Tag Archives: putin

Why the ‘brosé summit of 2015’ was more about Russia than the United States

US president Barack Obama and Russian president Vladimir Putin share a toast Monday at the United Nations. (Chip Somodevilla/Getty Images)
US president Barack Obama and Russian president Vladimir Putin share a toast Monday at the United Nations. (Chip Somodevilla/Getty Images)

The way the US and international media portrayed Monday evening’s meeting between US president Barack Obama and Russian president Vladimir Putin, you might think that the diplomatic maneuvering at the United Nations General Assembly over Syria’s civil war amounted to a fight-to-the-finish struggle for the two countries, both of which are permanent members on the UN Security Council. UNSyria Flag IconRussia Flag IconUSflag

But that’s just not true because the stakes in Syria for the United States are far, far lower. It is tempting to view every disagreement between the United States and Russia as a zero-sum game, with a clear winner and a clear loser, but that’s false.

Here’s why.

Why Syria matters so much to Putin

Consider how important Syria and, in particular, Bashar al-Assad, is to Russia. Assad, these days, doesn’t control much of Syria’s territory, but he does retain power throughout many of the coastal cities where most of Syria’s weary population still resides. That’s important to Moscow because the Syrian coast hosts the only warm-water port for the Russian navy at Tartus.

A look at which groups control Syria, as of September 2015. (Wikipedia)
A look at which groups control Syria, as of September 2015. (Wikipedia)

But it’s so much more.

While the United States continues to project influence on a global basis and while China has expanded its regional reach into south Asia, sub-Saharan Africa and even parts of Latin America, Russia’s post-Soviet influence is more limited. The battle lines between Russia and the ‘West’ are no longer Vietnam or Afghanistan or even Poland or Hungary, it’s skirmishes within former Soviet republics like Ukraine and Georgia or fights over influence in central Asia.

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RELATED: One chart that explains Obama-era Middle East policy

RELATED: The idea of a nuclear war with Russia is absolutely crazy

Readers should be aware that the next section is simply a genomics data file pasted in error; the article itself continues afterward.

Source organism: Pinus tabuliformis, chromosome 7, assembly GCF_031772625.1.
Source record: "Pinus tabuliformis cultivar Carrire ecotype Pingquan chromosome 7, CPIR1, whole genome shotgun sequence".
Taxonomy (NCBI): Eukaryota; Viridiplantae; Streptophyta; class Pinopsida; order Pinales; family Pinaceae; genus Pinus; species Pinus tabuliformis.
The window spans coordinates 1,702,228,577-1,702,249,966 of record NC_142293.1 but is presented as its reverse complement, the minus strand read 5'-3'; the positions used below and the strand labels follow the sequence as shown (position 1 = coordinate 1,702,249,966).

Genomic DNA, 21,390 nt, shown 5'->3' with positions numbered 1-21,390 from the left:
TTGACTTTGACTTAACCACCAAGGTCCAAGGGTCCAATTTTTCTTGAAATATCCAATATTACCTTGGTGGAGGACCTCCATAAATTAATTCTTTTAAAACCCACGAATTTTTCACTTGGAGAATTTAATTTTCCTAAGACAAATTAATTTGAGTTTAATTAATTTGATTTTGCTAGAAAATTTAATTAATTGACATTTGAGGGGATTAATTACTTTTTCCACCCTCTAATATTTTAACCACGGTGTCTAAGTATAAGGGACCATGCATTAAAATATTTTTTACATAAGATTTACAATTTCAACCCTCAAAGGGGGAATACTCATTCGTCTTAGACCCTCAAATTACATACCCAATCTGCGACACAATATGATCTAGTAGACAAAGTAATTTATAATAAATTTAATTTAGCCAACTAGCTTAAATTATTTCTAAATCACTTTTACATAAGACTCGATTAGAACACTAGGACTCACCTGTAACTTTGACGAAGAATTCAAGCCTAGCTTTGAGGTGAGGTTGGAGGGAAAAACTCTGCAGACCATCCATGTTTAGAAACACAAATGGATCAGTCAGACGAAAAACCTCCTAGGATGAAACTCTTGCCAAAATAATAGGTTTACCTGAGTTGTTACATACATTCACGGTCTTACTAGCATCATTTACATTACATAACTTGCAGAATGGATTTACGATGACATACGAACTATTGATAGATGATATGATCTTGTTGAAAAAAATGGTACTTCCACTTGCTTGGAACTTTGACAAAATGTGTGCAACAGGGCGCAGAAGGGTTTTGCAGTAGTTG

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Syria, however, retained the strong ties with Moscow that it developed under Assad’s father Hafez in the 1970s. Outside the former Soviet republics, there is virtually no other country that you could consider anything like a Russian ‘client state,’ with the exception of Syria. That’s a big deal for a country resentful that it has gone from a truly global player — culturally, technologically, politically and economically — to regional chump with fading commodity exports, crumbling physical and social infrastructure and an economy one-tenth that of the US economy.  Continue reading Why the ‘brosé summit of 2015’ was more about Russia than the United States

Why Kazakhstan should have won the 2022 Winter Games

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It’s official — the International Olympic Committee has awarded the 2022 Olympic Winter Games to Beijing.China Flag Iconkazakhstan

Ultimately, China’s successful bid faced little competition after Oslo and several other finalist cities withdrew from consideration after cost considerations and other hassles. Beijing, which was bidding to become the first city to host both the Summer and Winter Games, already hosted the 2008 Summer Games as a way to prove its mettle as a host city, and it has already built much of the Olympic infrastructure it would need to host again — sparing its sole competitor, Almaty, from the task of building stadiums that, as in most Olympic host cities, lay fallow for decades thereafter. Kazakhstan has relatively little experience at throwing international events, and it certainly doesn’t have the budget that China (or Russia’s 2014 Sochi Winter Games) could have promised.

Nevertheless, Kazakhstan would have been the first central Asian country ever to host either the winter or the summer games, and by 2022, it will gather experience through hosting the 2011 Asian Winter Games and the 2017 Winter Universiade. It also had the benefit of offering real snow, unlike Beijing, a fact that its proponents reiterated throughout the competition.

While Almaty’s selection might have raised more uncertainty than Beijing’s, it would have more greatly fulfilled the Olympic Charter’s stated purpose:

The goal of the Olympic Movement is to contribute to building a peaceful and better world by educating youth people through sport practised in accordance with Olympism and its values.

Central Asia has long been overshadowed by its neighbors Russia (which controlled the region when all five of its countries were swept into Soviet Union) and China (which is home to the region’s largest and most dynamic city, Urümqi). But its location has made it incredibly important to global trade and geopolitics — and, in the 21st century, to Russia, to China or to the United States, a leverage that Kazakhstan and its neighbors have used to great effect, and it that’s what Kazakh diplomats mean when they speak about their country’s ‘multi-vector’ foreign policy.